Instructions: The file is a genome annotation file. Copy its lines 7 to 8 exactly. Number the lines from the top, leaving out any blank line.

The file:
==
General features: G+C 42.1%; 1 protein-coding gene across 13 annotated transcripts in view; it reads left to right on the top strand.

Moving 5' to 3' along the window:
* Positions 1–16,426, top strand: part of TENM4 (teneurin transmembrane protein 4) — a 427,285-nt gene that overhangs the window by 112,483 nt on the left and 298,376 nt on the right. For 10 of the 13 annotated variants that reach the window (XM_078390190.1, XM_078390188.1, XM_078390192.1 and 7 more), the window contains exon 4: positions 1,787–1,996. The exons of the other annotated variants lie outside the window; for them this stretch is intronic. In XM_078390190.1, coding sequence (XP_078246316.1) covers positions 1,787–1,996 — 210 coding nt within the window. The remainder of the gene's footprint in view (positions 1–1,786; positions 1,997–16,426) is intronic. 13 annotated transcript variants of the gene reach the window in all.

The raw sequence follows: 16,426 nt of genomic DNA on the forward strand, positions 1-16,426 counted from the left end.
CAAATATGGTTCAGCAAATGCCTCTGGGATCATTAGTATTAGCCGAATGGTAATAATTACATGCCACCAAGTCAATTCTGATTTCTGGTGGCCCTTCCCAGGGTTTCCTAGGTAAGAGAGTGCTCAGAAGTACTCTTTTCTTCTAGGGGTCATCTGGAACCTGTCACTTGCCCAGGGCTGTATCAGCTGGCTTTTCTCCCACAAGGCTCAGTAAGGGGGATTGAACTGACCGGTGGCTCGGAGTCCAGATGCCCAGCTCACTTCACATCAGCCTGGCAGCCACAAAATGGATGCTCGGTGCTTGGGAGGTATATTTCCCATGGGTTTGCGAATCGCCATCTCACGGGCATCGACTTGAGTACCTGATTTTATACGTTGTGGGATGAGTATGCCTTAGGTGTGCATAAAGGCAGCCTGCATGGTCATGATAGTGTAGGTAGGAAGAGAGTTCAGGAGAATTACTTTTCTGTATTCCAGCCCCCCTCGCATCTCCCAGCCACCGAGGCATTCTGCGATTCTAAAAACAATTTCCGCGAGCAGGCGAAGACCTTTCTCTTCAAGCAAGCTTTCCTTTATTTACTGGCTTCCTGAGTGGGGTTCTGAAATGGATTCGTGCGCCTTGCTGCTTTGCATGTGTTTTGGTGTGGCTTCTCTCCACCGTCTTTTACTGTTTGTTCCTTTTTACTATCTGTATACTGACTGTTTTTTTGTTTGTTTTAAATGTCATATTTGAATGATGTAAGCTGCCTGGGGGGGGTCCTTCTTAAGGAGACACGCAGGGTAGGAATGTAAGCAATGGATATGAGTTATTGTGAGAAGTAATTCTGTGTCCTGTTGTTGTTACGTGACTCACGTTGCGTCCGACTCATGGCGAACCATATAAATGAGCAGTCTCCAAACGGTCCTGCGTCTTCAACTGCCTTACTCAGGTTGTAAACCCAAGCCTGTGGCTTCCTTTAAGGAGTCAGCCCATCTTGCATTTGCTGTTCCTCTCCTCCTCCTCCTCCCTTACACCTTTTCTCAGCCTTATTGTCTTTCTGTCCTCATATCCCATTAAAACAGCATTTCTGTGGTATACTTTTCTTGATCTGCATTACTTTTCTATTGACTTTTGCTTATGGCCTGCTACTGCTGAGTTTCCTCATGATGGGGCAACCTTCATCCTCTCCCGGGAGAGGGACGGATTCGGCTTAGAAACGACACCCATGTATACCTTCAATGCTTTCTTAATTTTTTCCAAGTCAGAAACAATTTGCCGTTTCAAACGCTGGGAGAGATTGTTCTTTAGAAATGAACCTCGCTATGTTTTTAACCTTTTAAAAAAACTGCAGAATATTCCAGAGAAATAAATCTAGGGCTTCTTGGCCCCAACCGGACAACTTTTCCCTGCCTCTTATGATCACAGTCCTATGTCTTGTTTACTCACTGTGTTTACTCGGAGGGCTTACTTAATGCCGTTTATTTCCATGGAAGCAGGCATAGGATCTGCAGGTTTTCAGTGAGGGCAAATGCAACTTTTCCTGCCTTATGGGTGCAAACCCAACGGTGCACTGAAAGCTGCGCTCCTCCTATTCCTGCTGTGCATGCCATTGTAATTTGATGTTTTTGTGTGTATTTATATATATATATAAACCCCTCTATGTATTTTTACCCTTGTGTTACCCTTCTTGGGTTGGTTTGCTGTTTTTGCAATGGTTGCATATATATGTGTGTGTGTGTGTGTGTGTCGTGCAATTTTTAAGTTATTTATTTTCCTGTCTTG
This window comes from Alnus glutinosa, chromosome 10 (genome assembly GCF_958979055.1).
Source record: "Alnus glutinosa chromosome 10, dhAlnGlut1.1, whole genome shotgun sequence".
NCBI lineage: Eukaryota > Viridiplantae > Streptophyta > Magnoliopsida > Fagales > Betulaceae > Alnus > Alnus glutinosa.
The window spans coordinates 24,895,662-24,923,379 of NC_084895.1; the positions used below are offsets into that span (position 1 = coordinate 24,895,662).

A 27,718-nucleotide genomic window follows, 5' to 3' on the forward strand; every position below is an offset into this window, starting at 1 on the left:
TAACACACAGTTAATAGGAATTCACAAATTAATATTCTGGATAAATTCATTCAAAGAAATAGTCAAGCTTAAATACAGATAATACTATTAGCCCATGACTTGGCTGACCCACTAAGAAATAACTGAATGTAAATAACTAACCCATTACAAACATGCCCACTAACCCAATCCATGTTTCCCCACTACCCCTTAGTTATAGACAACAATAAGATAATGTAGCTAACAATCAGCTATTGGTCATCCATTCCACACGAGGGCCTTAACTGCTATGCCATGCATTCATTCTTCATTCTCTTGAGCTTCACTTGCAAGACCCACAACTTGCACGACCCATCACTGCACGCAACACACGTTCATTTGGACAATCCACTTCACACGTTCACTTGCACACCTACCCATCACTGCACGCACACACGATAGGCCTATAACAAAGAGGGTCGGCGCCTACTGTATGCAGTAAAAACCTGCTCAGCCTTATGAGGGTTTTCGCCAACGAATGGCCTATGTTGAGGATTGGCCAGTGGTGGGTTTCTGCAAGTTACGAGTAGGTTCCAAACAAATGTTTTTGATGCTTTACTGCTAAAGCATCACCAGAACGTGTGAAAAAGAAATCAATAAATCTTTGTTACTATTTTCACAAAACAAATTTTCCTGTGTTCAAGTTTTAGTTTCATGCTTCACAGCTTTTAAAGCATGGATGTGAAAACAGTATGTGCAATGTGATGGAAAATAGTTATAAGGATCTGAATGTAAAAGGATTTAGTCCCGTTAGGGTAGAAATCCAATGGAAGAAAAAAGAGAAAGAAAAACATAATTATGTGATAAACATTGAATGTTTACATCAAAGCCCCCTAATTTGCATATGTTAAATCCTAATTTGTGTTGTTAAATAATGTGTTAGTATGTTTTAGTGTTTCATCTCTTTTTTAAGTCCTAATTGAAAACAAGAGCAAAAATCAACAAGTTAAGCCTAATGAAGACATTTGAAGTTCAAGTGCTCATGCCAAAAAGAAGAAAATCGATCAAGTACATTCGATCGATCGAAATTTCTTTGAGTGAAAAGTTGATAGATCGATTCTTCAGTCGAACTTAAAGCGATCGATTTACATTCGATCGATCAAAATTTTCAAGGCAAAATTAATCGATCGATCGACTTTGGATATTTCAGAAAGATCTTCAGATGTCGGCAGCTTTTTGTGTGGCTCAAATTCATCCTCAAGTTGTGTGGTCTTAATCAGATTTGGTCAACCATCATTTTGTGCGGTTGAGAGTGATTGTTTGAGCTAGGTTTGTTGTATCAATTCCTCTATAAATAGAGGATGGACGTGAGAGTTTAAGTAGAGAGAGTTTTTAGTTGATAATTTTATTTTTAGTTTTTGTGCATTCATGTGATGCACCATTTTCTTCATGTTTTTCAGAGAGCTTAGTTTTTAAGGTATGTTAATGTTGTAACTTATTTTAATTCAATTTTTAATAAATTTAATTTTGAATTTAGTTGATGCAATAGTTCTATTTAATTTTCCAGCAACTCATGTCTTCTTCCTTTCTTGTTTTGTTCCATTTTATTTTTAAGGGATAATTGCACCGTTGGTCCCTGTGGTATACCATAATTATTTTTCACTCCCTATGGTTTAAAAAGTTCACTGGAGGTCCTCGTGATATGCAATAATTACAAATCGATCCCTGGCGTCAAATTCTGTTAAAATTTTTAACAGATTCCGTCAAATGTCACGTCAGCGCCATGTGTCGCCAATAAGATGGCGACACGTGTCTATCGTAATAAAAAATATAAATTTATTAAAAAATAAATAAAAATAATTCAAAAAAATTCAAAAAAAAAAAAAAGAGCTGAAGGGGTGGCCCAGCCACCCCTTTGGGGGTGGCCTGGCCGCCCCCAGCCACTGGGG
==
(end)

Source record: "Alnus glutinosa chromosome 10, dhAlnGlut1.1, whole genome shotgun sequence".
NCBI lineage: Eukaryota > Viridiplantae > Streptophyta > Magnoliopsida > Fagales > Betulaceae > Alnus > Alnus glutinosa.